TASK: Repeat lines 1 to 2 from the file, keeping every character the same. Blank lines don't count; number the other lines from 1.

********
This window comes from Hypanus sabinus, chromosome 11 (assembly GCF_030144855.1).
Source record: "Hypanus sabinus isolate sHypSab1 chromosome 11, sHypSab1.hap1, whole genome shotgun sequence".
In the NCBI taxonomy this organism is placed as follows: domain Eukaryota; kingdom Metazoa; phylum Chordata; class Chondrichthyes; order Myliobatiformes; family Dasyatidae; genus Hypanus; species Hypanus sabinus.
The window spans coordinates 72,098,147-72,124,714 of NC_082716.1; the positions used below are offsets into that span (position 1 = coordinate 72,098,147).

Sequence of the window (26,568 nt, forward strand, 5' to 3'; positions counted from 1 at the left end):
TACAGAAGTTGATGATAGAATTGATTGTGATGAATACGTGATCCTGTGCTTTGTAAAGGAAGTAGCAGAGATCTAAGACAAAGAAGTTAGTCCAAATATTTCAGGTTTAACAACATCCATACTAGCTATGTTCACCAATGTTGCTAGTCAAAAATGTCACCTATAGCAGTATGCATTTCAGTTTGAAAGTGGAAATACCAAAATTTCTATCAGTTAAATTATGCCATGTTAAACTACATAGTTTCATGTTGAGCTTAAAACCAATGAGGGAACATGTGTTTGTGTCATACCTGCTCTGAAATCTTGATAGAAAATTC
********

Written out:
This window comes from Hypanus sabinus, chromosome 11 (assembly GCF_030144855.1).
Source record: "Hypanus sabinus isolate sHypSab1 chromosome 11, sHypSab1.hap1, whole genome shotgun sequence".